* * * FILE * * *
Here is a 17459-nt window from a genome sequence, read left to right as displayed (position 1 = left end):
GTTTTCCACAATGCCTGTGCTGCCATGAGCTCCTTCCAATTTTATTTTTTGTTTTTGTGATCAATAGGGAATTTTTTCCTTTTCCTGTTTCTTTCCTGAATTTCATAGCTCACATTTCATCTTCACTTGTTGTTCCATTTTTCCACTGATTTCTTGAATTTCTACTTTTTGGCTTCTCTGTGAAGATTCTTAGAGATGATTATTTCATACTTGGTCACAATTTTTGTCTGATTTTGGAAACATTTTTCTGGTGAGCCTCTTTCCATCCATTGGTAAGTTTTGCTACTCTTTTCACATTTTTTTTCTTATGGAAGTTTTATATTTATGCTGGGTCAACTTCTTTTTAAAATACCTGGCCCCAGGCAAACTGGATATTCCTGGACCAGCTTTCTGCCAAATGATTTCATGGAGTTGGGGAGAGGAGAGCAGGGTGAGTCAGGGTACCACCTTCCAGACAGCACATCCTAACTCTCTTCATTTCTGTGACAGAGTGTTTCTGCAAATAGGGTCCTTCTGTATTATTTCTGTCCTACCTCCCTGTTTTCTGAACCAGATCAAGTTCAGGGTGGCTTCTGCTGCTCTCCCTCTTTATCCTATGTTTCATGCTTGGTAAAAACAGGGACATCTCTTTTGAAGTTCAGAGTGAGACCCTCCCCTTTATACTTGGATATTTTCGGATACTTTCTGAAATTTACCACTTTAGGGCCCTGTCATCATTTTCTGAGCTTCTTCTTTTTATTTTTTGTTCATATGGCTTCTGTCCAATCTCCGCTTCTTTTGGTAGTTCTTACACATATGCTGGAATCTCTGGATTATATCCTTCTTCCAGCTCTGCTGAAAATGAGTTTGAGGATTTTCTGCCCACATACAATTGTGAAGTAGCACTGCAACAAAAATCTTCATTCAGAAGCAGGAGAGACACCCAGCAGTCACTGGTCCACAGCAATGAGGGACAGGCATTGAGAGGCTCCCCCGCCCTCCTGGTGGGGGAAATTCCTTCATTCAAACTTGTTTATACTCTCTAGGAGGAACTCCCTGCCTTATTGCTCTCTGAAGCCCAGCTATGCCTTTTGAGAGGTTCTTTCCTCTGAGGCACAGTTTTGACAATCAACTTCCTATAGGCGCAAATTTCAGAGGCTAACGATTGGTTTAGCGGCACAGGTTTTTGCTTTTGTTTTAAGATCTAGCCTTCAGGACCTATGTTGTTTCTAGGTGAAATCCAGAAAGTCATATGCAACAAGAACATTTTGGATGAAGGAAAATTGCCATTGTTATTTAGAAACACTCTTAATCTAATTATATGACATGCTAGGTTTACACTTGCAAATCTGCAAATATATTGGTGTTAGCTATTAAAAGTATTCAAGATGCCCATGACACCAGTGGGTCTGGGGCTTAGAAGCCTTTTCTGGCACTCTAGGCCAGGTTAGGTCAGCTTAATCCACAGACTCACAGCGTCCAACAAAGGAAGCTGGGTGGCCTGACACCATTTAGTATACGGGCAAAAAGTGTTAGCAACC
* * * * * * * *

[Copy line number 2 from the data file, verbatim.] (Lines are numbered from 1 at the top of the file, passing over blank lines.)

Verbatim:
GTTTTCCACAATGCCTGTGCTGCCATGAGCTCCTTCCAATTTTATTTTTTGTTTTTGTGATCAATAGGGAATTTTTTCCTTTTCCTGTTTCTTTCCTGAATTTCATAGCTCACATTTCATCTTCACTTGTTGTTCCATTTTTCCACTGATTTCTTGAATTTCTACTTTTTGGCTTCTCTGTGAAGATTCTTAGAGATGATTATTTCATACTTGGTCACAATTTTTGTCTGATTTTGGAAACATTTTTCTGGTGAGCCTCTTTCCATCCATTGGTAAGTTTTGCTACTCTTTTCACATTTTTTTTCTTATGGAAGTTTTATATTTATGCTGGGTCAACTTCTTTTTAAAATACCTGGCCCCAGGCAAACTGGATATTCCTGGACCAGCTTTCTGCCAAATGATTTCATGGAGTTGGGGAGAGGAGAGCAGGGTGAGTCAGGGTACCACCTTCCAGACAGCACATCCTAACTCTCTTCATTTCTGTGACAGAGTGTTTCTGCAAATAGGGTCCTTCTGTATTATTTCTGTCCTACCTCCCTGTTTTCTGAACCAGATCAAGTTCAGGGTGGCTTCTGCTGCTCTCCCTCTTTATCCTATGTTTCATGCTTGGTAAAAACAGGGACATCTCTTTTGAAGTTCAGAGTGAGACCCTCCCCTTTATACTTGGATATTTTCGGATACTTTCTGAAATTTACCACTTTAGGGCCCTGTCATCATTTTCTGAGCTTCTTCTTTTTATTTTTTGTTCATATGGCTTCTGTCCAATCTCCGCTTCTTTTGGTAGTTCTTACACATATGCTGGAATCTCTGGATTATATCCTTCTTCCAGCTCTGCTGAAAATGAGTTTGAGGATTTTCTGCCCACATACAATTGTGAAGTAGCACTGCAACAAAAATCTTCATTCAGAAGCAGGAGAGACACCCAGCAGTCACTGGTCCACAGCAATGAGGGACAGGCATTGAGAGGCTCCCCCGCCCTCCTGGTGGGGGAAATTCCTTCATTCAAACTTGTTTATACTCTCTAGGAGGAACTCCCTGCCTTATTGCTCTCTGAAGCCCAGCTATGCCTTTTGAGAGGTTCTTTCCTCTGAGGCACAGTTTTGACAATCAACTTCCTATAGGCGCAAATTTCAGAGGCTAACGATTGGTTTAGCGGCACAGGTTTTTGCTTTTGTTTTAAGATCTAGCCTTCAGGACCTATGTTGTTTCTAGGTGAAATCCAGAAAGTCATATGCAACAAGAACATTTTGGATGAAGGAAAATTGCCATTGTTATTTAGAAACACTCTTAATCTAATTATATGACATGCTAGGTTTACACTTGCAAATCTGCAAATATATTGGTGTTAGCTATTAAAAGTATTCAAGATGCCCATGACACCAGTGGGTCTGGGGCTTAGAAGCCTTTTCTGGCACTCTAGGCCAGGTTAGGTCAGCTTAATCCACAGACTCACAGCGTCCAACAAAGGAAGCTGGGTGGCCTGACACCATTTAGTATACGGGCAAAAAGTGTTAGCAACC